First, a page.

House Republicans are willing to shut down the government to stop Obamacare and lower the federal budget deficit. In fact, a shutdown would fail on both counts.
Shutting down the government will "likely add to the budget deficit," Bank of America Merrill Lynch economist Ethan Harris wrote in a research note on Monday. That's because a shutdown could hurt the economy, undercutting tax revenues. At the same time, stopping and starting the massive gears of government is "costly," he added.
Those two factors combined to add $1.4 billion (or about $2.5 billion in today's dollars) to the budget deficit during the 1995-96 shutdown, Harris estimates. That shutdown was the longest in recent decades. Any shorter shutdown would have less of an impact, but almost certainly would not help the government's finances.
To double the stupidity and irony of this situation, the shutdown would come at a time when the federal budget deficit has shrunk to its lowest level since 2008.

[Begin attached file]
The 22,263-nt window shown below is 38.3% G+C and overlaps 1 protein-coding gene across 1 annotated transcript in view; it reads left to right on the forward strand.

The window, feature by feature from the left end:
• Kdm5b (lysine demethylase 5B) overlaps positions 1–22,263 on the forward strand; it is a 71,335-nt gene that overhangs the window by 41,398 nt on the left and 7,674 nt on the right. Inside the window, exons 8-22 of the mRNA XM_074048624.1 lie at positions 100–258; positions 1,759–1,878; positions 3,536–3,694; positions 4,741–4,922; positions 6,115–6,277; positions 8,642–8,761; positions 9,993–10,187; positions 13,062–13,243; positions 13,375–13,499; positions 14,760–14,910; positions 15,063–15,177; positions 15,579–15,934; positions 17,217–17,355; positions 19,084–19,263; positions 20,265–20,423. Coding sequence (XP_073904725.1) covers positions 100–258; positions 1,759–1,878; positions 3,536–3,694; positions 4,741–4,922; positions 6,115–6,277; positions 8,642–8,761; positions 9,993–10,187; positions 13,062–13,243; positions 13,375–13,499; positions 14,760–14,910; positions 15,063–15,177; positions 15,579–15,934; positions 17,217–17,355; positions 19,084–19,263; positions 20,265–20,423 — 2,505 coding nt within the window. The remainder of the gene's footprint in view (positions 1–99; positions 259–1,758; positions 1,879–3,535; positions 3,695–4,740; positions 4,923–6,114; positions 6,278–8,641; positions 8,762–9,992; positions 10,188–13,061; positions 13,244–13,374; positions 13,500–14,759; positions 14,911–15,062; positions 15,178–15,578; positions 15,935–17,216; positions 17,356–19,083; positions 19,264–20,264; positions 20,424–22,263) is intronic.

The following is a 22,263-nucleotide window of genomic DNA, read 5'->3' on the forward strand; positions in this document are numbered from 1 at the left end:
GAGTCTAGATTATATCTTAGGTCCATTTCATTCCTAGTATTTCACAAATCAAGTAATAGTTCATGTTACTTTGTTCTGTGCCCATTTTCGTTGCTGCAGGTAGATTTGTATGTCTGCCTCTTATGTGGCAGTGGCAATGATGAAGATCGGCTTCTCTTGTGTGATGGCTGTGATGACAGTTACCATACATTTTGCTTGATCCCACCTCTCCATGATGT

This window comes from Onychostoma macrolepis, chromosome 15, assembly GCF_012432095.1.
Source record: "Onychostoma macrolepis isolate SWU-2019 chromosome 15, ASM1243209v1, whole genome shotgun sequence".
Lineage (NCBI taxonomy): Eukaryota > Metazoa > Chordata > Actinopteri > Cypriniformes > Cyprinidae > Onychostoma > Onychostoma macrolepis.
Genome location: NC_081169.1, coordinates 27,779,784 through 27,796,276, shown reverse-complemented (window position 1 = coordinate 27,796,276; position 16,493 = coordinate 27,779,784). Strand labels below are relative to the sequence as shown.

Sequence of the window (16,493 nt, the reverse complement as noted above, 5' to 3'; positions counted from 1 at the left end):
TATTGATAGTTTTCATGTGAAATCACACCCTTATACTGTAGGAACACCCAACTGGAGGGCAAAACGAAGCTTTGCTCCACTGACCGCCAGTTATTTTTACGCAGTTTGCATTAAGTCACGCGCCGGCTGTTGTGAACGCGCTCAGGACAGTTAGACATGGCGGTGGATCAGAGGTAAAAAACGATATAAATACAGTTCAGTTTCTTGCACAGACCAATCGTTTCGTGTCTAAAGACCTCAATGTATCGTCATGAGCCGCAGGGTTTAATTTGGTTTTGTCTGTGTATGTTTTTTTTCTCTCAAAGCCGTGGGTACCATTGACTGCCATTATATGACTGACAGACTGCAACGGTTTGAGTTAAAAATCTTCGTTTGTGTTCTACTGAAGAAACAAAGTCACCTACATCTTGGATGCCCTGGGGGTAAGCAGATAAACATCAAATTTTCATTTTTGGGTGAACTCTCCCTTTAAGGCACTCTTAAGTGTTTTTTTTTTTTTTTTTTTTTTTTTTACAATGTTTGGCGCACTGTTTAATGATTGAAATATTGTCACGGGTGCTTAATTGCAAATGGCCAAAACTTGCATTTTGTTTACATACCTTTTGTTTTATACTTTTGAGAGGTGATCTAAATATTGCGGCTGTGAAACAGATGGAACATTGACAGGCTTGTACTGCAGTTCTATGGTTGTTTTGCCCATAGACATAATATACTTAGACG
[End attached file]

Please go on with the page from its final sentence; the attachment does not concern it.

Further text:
At the same time, a shutdown will have no effect on Obamacare, which will start rolling out on Tuesday with the launch of health-insurance exchanges, shutdown or no, The Huffington Post's Jeffrey Young points out. That's because Obamacare is an entitlement like Medicare, noted Harris. Those keep going even when the rest of the government doesn't.
That's not to say a shutdown would have no effect: In fact, depending on its duration, the shutdown could do noticeable damage to the entire economy. Harris estimates that a month-long shutdown could shave 2 percent from gross domestic product in the fourth quarter. Last week, economist Mark Zandi of Moodys Analytics estimated a one-month shutdown could hit GDP by 1.4 percent.
This wouldn't be as catastrophic as a breach of the debt ceiling -- House Republicans' next trick. But for an economy grinding along at just 2.5 percent growth at last check, that is a significant hit.
And it would be all for nothing.
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